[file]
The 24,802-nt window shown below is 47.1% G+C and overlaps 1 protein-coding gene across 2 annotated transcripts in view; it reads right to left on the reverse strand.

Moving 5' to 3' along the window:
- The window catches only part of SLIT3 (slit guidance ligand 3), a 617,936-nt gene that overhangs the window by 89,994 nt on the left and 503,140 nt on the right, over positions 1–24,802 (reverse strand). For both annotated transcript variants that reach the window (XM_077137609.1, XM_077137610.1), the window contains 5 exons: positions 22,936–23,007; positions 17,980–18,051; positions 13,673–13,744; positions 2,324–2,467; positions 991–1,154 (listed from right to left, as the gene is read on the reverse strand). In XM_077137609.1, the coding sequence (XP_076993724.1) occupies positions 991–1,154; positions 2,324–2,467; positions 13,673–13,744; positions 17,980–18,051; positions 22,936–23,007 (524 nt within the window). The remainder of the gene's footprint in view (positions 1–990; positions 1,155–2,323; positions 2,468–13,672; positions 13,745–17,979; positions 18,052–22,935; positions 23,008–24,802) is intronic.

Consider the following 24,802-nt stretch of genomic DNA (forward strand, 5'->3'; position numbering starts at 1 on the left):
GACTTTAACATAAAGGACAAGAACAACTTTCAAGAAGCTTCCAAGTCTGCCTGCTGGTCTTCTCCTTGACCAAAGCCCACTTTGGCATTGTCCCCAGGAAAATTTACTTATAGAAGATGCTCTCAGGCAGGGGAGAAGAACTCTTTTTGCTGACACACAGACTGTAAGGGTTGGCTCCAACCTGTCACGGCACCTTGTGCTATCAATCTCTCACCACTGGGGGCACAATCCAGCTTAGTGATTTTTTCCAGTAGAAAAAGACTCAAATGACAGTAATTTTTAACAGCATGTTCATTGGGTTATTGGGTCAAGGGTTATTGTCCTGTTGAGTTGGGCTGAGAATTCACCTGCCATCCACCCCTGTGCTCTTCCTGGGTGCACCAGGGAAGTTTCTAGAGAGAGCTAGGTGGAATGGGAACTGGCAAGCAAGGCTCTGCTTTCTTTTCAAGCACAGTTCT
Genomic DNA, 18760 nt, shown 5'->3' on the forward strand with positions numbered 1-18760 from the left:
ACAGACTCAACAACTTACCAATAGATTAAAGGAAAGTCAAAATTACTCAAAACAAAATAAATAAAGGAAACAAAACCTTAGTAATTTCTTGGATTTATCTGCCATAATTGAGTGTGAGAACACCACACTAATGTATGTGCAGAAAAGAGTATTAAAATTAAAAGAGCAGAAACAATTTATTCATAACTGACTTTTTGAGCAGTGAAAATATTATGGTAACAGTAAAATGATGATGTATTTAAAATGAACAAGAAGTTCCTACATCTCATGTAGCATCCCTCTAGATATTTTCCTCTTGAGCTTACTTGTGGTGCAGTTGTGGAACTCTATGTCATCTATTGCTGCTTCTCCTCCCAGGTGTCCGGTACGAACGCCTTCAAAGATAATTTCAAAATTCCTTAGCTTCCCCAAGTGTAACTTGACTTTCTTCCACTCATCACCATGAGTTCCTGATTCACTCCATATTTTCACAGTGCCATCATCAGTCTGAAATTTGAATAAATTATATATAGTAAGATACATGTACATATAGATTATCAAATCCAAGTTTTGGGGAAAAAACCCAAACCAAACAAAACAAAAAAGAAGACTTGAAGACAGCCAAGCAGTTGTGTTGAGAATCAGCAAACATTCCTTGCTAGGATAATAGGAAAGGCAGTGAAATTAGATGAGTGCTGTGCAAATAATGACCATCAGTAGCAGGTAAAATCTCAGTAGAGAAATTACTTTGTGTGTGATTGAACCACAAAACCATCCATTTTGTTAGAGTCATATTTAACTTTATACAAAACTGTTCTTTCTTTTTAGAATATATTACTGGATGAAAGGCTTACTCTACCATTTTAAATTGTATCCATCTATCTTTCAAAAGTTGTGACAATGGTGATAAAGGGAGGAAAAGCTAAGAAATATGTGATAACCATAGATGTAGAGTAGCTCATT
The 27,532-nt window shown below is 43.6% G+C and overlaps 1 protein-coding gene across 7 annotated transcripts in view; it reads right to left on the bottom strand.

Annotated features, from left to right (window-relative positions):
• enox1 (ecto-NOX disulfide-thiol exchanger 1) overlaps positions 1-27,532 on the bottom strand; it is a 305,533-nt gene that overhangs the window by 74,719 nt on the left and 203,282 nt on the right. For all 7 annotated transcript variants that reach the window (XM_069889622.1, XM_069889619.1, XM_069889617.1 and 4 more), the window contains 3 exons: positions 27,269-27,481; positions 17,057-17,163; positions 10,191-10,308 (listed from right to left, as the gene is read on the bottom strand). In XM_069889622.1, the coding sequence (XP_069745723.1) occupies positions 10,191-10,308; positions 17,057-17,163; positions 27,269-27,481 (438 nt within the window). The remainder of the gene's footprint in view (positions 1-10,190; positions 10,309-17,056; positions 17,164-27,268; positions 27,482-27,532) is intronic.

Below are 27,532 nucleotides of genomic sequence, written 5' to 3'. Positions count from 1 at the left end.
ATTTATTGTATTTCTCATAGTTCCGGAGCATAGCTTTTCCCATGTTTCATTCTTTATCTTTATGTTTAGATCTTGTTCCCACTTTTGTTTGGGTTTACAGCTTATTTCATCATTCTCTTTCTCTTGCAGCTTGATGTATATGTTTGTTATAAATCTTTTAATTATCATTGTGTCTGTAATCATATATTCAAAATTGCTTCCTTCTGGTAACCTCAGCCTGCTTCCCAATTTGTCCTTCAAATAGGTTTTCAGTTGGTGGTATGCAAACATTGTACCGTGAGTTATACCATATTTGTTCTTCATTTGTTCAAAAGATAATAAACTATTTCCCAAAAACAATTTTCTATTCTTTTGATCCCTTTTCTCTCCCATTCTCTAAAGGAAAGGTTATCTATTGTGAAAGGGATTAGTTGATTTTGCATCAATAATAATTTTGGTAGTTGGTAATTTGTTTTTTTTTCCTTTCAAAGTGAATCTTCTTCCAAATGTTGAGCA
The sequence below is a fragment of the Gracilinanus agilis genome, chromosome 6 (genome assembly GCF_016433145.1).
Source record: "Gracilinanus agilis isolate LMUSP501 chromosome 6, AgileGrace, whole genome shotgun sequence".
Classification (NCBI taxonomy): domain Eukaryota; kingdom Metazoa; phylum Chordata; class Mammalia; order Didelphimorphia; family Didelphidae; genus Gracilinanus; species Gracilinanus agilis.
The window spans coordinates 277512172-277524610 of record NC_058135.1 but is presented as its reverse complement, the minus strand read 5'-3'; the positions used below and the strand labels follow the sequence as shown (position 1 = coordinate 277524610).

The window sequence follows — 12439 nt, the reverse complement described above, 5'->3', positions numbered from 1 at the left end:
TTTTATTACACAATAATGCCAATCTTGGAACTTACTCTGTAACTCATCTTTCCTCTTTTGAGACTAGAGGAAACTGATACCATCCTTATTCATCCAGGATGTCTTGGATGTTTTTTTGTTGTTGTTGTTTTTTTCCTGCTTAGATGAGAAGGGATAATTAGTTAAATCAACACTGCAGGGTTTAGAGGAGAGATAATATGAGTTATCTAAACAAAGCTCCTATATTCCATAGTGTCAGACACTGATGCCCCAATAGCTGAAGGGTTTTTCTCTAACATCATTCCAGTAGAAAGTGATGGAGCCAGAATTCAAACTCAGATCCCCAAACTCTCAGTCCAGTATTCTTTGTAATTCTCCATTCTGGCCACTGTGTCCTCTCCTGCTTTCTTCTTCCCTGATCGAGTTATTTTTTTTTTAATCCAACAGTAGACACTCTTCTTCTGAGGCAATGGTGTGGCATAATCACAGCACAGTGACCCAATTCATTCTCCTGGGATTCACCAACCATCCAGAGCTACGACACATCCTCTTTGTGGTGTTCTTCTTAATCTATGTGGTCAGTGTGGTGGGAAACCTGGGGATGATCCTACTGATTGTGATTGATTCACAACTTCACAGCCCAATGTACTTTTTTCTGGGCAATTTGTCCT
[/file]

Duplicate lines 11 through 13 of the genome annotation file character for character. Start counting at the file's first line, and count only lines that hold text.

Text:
Below are 27,532 nucleotides of genomic sequence, written 5' to 3'. Positions count from 1 at the left end.
ATTTATTGTATTTCTCATAGTTCCGGAGCATAGCTTTTCCCATGTTTCATTCTTTATCTTTATGTTTAGATCTTGTTCCCACTTTTGTTTGGGTTTACAGCTTATTTCATCATTCTCTTTCTCTTGCAGCTTGATGTATATGTTTGTTATAAATCTTTTAATTATCATTGTGTCTGTAATCATATATTCAAAATTGCTTCCTTCTGGTAACCTCAGCCTGCTTCCCAATTTGTCCTTCAAATAGGTTTTCAGTTGGTGGTATGCAAACATTGTACCGTGAGTTATACCATATTTGTTCTTCATTTGTTCAAAAGATAATAAACTATTTCCCAAAAACAATTTTCTATTCTTTTGATCCCTTTTCTCTCCCATTCTCTAAAGGAAAGGTTATCTATTGTGAAAGGGATTAGTTGATTTTGCATCAATAATAATTTTGGTAGTTGGTAATTTGTTTTTTTTTCCTTTCAAAGTGAATCTTCTTCCAAATGTTGAGCA
The sequence below is a fragment of the Gracilinanus agilis genome, chromosome 6 (genome assembly GCF_016433145.1).